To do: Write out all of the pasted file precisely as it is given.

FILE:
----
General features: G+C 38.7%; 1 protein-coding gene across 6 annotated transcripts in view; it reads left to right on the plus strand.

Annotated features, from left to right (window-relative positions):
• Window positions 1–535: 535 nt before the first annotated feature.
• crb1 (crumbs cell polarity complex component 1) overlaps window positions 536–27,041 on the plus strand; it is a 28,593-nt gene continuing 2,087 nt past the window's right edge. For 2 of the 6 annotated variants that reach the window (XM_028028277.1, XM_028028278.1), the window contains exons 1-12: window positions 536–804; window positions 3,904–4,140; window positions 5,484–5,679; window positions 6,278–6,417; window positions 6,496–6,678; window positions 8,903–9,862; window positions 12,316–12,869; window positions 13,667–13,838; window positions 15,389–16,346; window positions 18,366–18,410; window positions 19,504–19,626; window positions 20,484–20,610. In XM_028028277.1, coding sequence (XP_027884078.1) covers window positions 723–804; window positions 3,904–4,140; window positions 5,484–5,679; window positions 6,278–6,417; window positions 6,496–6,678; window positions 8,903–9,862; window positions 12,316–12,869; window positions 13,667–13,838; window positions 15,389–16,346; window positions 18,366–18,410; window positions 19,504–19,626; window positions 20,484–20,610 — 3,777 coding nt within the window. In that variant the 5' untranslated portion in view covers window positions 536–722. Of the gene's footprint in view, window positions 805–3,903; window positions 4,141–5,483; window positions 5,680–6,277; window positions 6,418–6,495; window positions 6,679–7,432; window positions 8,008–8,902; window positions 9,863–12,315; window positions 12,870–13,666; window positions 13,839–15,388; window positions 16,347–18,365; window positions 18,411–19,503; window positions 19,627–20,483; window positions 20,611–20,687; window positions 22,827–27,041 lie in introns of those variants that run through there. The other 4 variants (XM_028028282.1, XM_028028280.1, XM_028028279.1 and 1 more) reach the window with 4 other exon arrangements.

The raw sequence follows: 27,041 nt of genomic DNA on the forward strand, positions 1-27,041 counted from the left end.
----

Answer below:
General features: G+C 38.7%; 1 protein-coding gene across 6 annotated transcripts in view; it reads left to right on the plus strand.

Annotated features, from left to right (window-relative positions):
• Window positions 1–535: 535 nt before the first annotated feature.
• crb1 (crumbs cell polarity complex component 1) overlaps window positions 536–27,041 on the plus strand; it is a 28,593-nt gene continuing 2,087 nt past the window's right edge. For 2 of the 6 annotated variants that reach the window (XM_028028277.1, XM_028028278.1), the window contains exons 1-12: window positions 536–804; window positions 3,904–4,140; window positions 5,484–5,679; window positions 6,278–6,417; window positions 6,496–6,678; window positions 8,903–9,862; window positions 12,316–12,869; window positions 13,667–13,838; window positions 15,389–16,346; window positions 18,366–18,410; window positions 19,504–19,626; window positions 20,484–20,610. In XM_028028277.1, coding sequence (XP_027884078.1) covers window positions 723–804; window positions 3,904–4,140; window positions 5,484–5,679; window positions 6,278–6,417; window positions 6,496–6,678; window positions 8,903–9,862; window positions 12,316–12,869; window positions 13,667–13,838; window positions 15,389–16,346; window positions 18,366–18,410; window positions 19,504–19,626; window positions 20,484–20,610 — 3,777 coding nt within the window. In that variant the 5' untranslated portion in view covers window positions 536–722. Of the gene's footprint in view, window positions 805–3,903; window positions 4,141–5,483; window positions 5,680–6,277; window positions 6,418–6,495; window positions 6,679–7,432; window positions 8,008–8,902; window positions 9,863–12,315; window positions 12,870–13,666; window positions 13,839–15,388; window positions 16,347–18,365; window positions 18,411–19,503; window positions 19,627–20,483; window positions 20,611–20,687; window positions 22,827–27,041 lie in introns of those variants that run through there. The other 4 variants (XM_028028282.1, XM_028028280.1, XM_028028279.1 and 1 more) reach the window with 4 other exon arrangements.

The raw sequence follows: 27,041 nt of genomic DNA on the forward strand, positions 1-27,041 counted from the left end.